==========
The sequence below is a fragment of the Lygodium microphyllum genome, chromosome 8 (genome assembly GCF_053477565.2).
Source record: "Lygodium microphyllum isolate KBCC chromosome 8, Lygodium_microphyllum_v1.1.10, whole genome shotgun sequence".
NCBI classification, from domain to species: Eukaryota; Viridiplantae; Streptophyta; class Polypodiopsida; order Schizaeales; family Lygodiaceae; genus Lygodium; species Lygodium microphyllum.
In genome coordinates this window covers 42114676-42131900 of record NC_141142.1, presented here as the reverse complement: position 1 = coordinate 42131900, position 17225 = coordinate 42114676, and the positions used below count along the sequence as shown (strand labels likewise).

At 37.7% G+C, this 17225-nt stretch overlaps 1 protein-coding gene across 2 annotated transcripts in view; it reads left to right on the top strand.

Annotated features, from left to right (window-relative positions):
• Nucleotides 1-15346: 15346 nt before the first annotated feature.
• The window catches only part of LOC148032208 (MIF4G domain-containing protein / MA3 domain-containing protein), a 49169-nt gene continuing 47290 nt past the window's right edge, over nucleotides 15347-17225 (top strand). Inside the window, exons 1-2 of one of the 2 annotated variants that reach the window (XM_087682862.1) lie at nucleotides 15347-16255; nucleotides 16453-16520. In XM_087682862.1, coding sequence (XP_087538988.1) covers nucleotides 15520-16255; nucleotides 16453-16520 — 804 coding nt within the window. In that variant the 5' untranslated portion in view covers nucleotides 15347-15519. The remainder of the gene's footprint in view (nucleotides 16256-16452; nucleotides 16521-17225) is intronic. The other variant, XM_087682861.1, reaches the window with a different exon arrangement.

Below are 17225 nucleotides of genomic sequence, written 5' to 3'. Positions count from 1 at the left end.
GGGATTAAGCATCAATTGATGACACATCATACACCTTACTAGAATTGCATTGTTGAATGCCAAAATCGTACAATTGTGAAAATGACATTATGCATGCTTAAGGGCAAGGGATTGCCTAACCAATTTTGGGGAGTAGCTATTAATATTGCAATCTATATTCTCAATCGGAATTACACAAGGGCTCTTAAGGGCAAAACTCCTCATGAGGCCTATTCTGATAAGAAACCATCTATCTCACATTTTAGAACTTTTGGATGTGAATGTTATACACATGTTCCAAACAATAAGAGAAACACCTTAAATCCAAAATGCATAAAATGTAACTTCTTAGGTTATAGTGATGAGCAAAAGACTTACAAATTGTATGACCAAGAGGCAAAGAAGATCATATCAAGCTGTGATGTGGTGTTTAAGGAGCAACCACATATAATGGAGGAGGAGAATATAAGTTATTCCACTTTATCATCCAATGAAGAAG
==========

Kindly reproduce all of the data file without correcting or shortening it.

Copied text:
The sequence below is a fragment of the Lygodium microphyllum genome, chromosome 8 (genome assembly GCF_053477565.2).
Source record: "Lygodium microphyllum isolate KBCC chromosome 8, Lygodium_microphyllum_v1.1.10, whole genome shotgun sequence".
NCBI classification, from domain to species: Eukaryota; Viridiplantae; Streptophyta; class Polypodiopsida; order Schizaeales; family Lygodiaceae; genus Lygodium; species Lygodium microphyllum.
In genome coordinates this window covers 42114676-42131900 of record NC_141142.1, presented here as the reverse complement: position 1 = coordinate 42131900, position 17225 = coordinate 42114676, and the positions used below count along the sequence as shown (strand labels likewise).

At 37.7% G+C, this 17225-nt stretch overlaps 1 protein-coding gene across 2 annotated transcripts in view; it reads left to right on the top strand.

Annotated features, from left to right (window-relative positions):
• Nucleotides 1-15346: 15346 nt before the first annotated feature.
• The window catches only part of LOC148032208 (MIF4G domain-containing protein / MA3 domain-containing protein), a 49169-nt gene continuing 47290 nt past the window's right edge, over nucleotides 15347-17225 (top strand). Inside the window, exons 1-2 of one of the 2 annotated variants that reach the window (XM_087682862.1) lie at nucleotides 15347-16255; nucleotides 16453-16520. In XM_087682862.1, coding sequence (XP_087538988.1) covers nucleotides 15520-16255; nucleotides 16453-16520 — 804 coding nt within the window. In that variant the 5' untranslated portion in view covers nucleotides 15347-15519. The remainder of the gene's footprint in view (nucleotides 16256-16452; nucleotides 16521-17225) is intronic. The other variant, XM_087682861.1, reaches the window with a different exon arrangement.

Below are 17225 nucleotides of genomic sequence, written 5' to 3'. Positions count from 1 at the left end.
GGGATTAAGCATCAATTGATGACACATCATACACCTTACTAGAATTGCATTGTTGAATGCCAAAATCGTACAATTGTGAAAATGACATTATGCATGCTTAAGGGCAAGGGATTGCCTAACCAATTTTGGGGAGTAGCTATTAATATTGCAATCTATATTCTCAATCGGAATTACACAAGGGCTCTTAAGGGCAAAACTCCTCATGAGGCCTATTCTGATAAGAAACCATCTATCTCACATTTTAGAACTTTTGGATGTGAATGTTATACACATGTTCCAAACAATAAGAGAAACACCTTAAATCCAAAATGCATAAAATGTAACTTCTTAGGTTATAGTGATGAGCAAAAGACTTACAAATTGTATGACCAAGAGGCAAAGAAGATCATATCAAGCTGTGATGTGGTGTTTAAGGAGCAACCACATATAATGGAGGAGGAGAATATAAGTTATTCCACTTTATCATCCAATGAAGAAG